NASCAR might conjure up images of speed-mad rednecks waving flags. However, there’s a lot going on behind the scenes in the world of racing cars, much of it environmentally-friendly. A new book by Kit Chapman, “Racing Green: How Motorsport Science Can Save the World,explained the technology behind the vroom.

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A black book that reads in green font "Racing Green: How Motorsport Science Can Save the World"

Whether or not you’re a car buff, “Racing Green” by Kit Chapman is an extremely engaging read. It’s the perfect book for people who love cars, but feel guilty about using fossil fuels. Chapman, a lifelong racing fan, traced the history of motorsport science and how its technological breakthroughs can help save the world.

Related: Consider these factors before buying an electric vehicle

“Motorsport is often dismissed as a trivial, environmentally harmful, perilous spectacle,” Chapman wrote in the introduction. “For critics, it’s a modern chariot race, horses and whips replaced by petrol-guzzling cars that spew out noise and fury for the joy of millions…At the end of the day, it’s just a bunch of cars going around in circles, right? Not even close. It’s so much more. I don’t see chariots racing around the Circus Maximus as the mob bays for blood. I see the world’s fastest R&D lab.”

A red sports vehicle racing on a track

The history of electric cars

Electric vehicles are touted as the future of transportation. But they have a longer history than you might imagine. There is the story of Count Gaston de Chasseloup-Laubat. Dubbed “the Electric Count,” he won a one-kilometer course race in about 57 seconds in his brother’s electric vehicle. That was in 1898. Of course, electric vehicles have come a long way in the last 120 or so years. The Electric Count’s car didn’t even have brakes.

In 1968, the brainiacs at California Institute of Technology (Caltech) and Massachusetts Institute of Technology (MIT) held the Great Electric Car Race. The aim was to drive from one campus to the other. That is, Cambridge, Massachusetts to Pasadena, California. It didn’t go so well. MIT’s car spent 37 hours being towed.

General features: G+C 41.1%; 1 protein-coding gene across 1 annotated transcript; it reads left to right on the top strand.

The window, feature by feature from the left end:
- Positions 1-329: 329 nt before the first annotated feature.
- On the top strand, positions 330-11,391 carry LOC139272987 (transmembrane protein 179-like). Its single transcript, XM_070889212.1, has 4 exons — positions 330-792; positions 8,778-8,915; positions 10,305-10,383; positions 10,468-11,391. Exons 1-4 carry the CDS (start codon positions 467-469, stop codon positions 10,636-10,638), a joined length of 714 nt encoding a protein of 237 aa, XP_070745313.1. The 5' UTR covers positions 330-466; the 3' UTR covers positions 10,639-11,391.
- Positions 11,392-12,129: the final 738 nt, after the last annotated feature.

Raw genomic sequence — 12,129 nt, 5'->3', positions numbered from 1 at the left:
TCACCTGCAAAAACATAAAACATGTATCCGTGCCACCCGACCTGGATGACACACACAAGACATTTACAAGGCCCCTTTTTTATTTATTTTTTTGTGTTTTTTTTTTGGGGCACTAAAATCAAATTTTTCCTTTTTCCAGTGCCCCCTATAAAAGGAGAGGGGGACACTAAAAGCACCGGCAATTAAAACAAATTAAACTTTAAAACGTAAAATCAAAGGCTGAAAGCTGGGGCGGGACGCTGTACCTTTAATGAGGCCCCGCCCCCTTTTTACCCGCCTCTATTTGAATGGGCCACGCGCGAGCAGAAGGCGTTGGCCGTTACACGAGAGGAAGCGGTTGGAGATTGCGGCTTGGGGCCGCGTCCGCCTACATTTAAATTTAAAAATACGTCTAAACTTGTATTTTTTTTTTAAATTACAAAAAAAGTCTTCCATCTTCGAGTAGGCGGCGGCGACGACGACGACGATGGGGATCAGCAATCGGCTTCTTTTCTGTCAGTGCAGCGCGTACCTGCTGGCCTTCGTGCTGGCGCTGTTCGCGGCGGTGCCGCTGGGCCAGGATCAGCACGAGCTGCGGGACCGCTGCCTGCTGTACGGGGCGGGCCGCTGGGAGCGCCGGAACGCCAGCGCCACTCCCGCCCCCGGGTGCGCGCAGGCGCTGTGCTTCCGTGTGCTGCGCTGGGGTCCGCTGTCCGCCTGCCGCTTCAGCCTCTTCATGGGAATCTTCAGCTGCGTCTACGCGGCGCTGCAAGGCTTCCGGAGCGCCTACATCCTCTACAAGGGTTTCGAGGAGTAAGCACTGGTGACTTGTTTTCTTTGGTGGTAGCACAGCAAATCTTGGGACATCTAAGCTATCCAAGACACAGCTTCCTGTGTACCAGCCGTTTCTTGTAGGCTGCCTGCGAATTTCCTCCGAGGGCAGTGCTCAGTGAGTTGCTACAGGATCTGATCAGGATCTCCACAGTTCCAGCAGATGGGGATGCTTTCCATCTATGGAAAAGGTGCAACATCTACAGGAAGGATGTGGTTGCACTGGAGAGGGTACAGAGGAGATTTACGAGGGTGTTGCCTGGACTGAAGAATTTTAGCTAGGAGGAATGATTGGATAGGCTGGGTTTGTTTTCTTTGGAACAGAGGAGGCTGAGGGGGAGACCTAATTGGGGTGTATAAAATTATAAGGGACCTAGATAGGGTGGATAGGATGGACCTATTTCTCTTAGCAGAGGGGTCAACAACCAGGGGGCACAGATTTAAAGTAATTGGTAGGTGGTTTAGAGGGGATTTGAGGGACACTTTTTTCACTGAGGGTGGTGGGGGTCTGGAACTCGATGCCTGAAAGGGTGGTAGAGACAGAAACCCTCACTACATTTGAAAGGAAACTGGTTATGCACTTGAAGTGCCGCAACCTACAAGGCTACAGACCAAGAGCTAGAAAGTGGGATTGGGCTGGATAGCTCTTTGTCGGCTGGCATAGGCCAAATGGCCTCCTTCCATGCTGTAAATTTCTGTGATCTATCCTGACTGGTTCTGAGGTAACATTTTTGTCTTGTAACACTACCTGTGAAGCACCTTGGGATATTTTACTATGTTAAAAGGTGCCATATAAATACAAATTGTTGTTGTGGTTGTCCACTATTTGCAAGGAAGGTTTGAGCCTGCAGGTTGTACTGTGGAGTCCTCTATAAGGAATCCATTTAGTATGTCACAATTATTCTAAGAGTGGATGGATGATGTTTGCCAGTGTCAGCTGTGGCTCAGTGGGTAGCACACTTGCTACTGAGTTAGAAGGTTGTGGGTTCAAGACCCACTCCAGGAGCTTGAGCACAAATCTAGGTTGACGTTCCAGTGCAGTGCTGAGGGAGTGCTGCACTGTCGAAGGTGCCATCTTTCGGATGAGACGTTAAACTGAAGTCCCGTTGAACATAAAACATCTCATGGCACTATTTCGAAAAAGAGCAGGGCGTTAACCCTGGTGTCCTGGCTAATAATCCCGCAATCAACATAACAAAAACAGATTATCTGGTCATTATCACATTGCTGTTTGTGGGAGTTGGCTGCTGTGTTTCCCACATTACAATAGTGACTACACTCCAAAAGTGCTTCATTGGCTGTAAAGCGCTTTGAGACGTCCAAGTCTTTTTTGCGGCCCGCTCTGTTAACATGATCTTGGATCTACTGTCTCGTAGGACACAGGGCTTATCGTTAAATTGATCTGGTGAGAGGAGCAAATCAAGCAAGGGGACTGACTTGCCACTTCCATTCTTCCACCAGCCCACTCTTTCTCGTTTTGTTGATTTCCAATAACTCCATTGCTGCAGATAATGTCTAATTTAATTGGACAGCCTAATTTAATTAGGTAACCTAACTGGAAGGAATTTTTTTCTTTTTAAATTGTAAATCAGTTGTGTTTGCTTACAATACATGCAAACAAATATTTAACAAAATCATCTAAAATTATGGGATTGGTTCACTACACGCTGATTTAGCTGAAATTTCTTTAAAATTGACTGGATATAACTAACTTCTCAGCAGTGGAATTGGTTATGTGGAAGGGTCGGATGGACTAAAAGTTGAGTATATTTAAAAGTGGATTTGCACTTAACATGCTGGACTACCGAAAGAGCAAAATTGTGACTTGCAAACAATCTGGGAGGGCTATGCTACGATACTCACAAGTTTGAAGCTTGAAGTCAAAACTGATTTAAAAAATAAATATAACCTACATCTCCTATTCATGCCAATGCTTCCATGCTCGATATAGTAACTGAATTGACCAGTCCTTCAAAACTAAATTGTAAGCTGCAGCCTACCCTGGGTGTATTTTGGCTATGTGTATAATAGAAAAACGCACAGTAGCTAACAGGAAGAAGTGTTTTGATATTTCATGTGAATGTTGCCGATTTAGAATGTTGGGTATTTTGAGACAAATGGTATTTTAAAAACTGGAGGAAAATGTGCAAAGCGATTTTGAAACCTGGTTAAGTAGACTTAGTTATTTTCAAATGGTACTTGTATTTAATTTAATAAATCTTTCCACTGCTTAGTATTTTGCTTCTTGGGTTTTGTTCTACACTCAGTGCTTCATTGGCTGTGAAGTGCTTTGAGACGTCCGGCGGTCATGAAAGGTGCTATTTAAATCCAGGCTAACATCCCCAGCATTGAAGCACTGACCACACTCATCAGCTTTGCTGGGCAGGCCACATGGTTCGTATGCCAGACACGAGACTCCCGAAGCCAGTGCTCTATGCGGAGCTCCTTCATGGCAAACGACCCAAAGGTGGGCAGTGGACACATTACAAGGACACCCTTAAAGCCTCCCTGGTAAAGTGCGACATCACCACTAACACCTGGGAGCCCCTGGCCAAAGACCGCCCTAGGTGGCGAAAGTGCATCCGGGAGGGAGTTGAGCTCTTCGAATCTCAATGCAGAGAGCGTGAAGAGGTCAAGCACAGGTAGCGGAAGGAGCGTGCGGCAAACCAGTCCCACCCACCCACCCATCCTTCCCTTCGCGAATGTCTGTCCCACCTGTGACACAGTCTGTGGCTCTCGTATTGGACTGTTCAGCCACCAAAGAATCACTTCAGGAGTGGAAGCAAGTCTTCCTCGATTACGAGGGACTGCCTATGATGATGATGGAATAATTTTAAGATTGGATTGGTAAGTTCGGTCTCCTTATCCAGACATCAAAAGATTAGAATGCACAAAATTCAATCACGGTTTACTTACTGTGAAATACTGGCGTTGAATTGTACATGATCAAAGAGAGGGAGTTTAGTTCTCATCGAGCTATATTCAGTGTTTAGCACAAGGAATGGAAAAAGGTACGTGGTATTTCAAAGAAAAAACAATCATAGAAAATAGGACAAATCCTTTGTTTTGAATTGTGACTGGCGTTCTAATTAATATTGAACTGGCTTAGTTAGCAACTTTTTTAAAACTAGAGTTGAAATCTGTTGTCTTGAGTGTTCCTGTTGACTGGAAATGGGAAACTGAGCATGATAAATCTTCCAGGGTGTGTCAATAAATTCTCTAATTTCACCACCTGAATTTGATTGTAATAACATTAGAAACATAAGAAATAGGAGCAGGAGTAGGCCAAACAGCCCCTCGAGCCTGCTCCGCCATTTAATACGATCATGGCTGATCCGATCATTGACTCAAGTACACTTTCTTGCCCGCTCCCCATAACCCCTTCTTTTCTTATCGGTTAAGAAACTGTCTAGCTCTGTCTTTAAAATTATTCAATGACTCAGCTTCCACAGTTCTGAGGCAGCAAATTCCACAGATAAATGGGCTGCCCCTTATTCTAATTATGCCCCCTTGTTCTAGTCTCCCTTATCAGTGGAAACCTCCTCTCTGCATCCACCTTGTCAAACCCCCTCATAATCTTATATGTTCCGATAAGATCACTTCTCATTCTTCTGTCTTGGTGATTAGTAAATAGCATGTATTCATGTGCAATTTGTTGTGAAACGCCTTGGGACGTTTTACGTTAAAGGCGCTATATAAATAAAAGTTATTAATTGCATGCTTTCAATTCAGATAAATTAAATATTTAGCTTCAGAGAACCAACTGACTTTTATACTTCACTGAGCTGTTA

The problem, as is still the case, was batteries. And so Chapman traced the history of batteries. He went back to a ceramic pot with a copper tube and an iron rod made in Iraq sometime between 250 BC and 650 AD. He covered the discovery of lithium by a Brazilian geologist who found an unusual rock in Sweden in 1800. And then onward to the increasingly efficient rechargeable batteries of today.

A modern battery delivers about 90% of its power to a vehicle. This is compared with only 35% for an internal combustion engine. And there are no emissions. However, batteries still store nowhere near the amount of chemical energy that we get from fossil fuel. Car manufacturers are currently trying to improve the energy density, cost, safety, charging ability and lifetime of batteries. Chapman examined the pros and cons of various battery materials, including lithium, nickel, magnesium and cobalt.

A race car track lit up at night

Race car technology to the medical field

Chapman took readers into automotive research and development labs around the world, showing the surprising reach of race car technology. For example, international racing giant Formula One has inspired changes in the U.K.’s National Health Service.

“In hospitals, 70% of mistakes are usually breakdowns in communication – technical or information errors – and half of these occur at this ‘hand-off,’ for example by transferring a patient before a bed is set up for them,” Chapman wrote. “[Pediatrician Allan] Goldman wondered if his team could copy the balletic, choreographed precision that makes a pit crew able to change four tires in less than three seconds.”

Sure enough, by adopting pit procedures, technical errors fell by 42% over the next two years.

Furthermore, during the ventilator shortage in the early part of the COVID-19 pandemic, people who worked in the motorsports world played an important role. They were suddenly manufacturing masks and designing devices to help sick people breathe and barriers to protect healthcare workers.

A green vehicle with a sticker that reads 63 on it racing on a track

New materials from the racing world

While most cars are made in environmentally-unfriendly manufacturing processes, “Racing Green” illuminates possible materials of the future. Porsche has already manufactured the Cayman 718 GT4 with its bodywork made entirely from interwoven flax fibers. Allegedly, it can save 85% of the usual carbon footprint and cut raw materials costs by almost a third.

Another material, graphene, has been called our age’s wonder material. Chapman discussed graphene’s possibilities as a coolant for electric vehicles.

“And when you combine that with graphene batteries and graphene electrical circuits, you’re suddenly able to store massive amounts of energy and transfer it in an instant, all while keeping the temperature cool. You could charge a car in minutes, or your mobile phone in seconds,” Chapman wrote.

Colorful characters and their stories

In Chapman’s book, scientists and engineers are anything but boring. “Racing Green” brings car researchers to life with funny and engaging stories. Not only will readers learn a lot about car technology and materials of the future, they’ll be entertained along the way.

Images via “Racing Green” and Pexels

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